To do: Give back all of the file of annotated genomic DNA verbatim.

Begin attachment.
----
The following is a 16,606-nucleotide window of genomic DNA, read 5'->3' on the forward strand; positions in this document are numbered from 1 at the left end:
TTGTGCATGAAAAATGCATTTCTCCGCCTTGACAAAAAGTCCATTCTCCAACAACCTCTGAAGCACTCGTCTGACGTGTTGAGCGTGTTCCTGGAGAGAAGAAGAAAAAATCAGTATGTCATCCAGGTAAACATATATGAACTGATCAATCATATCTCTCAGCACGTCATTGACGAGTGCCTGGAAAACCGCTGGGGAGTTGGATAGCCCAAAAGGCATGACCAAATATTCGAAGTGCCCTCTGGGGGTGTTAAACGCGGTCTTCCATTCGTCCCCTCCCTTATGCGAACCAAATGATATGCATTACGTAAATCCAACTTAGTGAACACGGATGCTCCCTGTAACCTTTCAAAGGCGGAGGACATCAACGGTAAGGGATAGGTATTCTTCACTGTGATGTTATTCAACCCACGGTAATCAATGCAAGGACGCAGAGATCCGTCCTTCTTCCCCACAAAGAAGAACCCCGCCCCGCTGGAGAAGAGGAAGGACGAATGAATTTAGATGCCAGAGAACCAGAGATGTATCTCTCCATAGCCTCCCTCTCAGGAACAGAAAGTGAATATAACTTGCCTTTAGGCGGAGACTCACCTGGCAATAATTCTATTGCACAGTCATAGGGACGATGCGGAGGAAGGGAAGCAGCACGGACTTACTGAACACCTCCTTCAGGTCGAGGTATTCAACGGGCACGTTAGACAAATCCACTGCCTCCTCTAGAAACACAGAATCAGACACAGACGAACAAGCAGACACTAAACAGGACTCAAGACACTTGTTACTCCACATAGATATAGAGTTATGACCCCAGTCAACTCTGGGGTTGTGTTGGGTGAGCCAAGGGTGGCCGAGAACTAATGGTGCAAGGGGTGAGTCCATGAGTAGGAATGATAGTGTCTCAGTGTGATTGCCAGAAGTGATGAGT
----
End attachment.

The following is a 16,606-nucleotide window of genomic DNA, read 5'->3' on the forward strand; positions in this document are numbered from 1 at the left end:
TTGTGCATGAAAAATGCATTTCTCCGCCTTGACAAAAAGTCCATTCTCCAACAACCTCTGAAGCACTCGTCTGACGTGTTGAGCGTGTTCCTGGAGAGAAGAAGAAAAAATCAGTATGTCATCCAGGTAAACATATATGAACTGATCAATCATATCTCTCAGCACGTCATTGACGAGTGCCTGGAAAACCGCTGGGGAGTTGGATAGCCCAAAAGGCATGACCAAATATTCGAAGTGCCCTCTGGGGGTGTTAAACGCGGTCTTCCATTCGTCCCCTCCCTTATGCGAACCAAATGATATGCATTACGTAAATCCAACTTAGTGAACACGGATGCTCCCTGTAACCTTTCAAAGGCGGAGGACATCAACGGTAAGGGATAGGTATTCTTCACTGTGATGTTATTCAACCCACGGTAATCAATGCAAGGACGCAGAGATCCGTCCTTCTTCCCCACAAAGAAGAACCCCGCCCCGCTGGAGAAGAGGAAGGACGAATGAATTTAGATGCCAGAGAACCAGAGATGTATCTCTCCATAGCCTCCCTCTCAGGAACAGAAAGTGAATATAACTTGCCTTTAGGCGGAGACTCACCTGGCAATAATTCTATTGCACAGTCATAGGGACGATGCGGAGGAAGGGAAGCAGCACGGACTTACTGAACACCTCCTTCAGGTCGAGGTATTCAACGGGCACGTTAGACAAATCCACTGCCTCCTCTAGAAACACAGAATCAGACACAGACGAACAAGCAGACACTAAACAGGACTCAAGACACTTGTTACTCCACATAGATATAGAGTTATGACCCCAGTCAACTCTGGGGTTGTGTTGGGTGAGCCAAGGGTGGCCGAGAACTAATGGTGCAAGGGGTGAGTCCATGAGTAGGAATGATAGTGTCTCAGTGTGATTGCCAGAAGTGATGAGT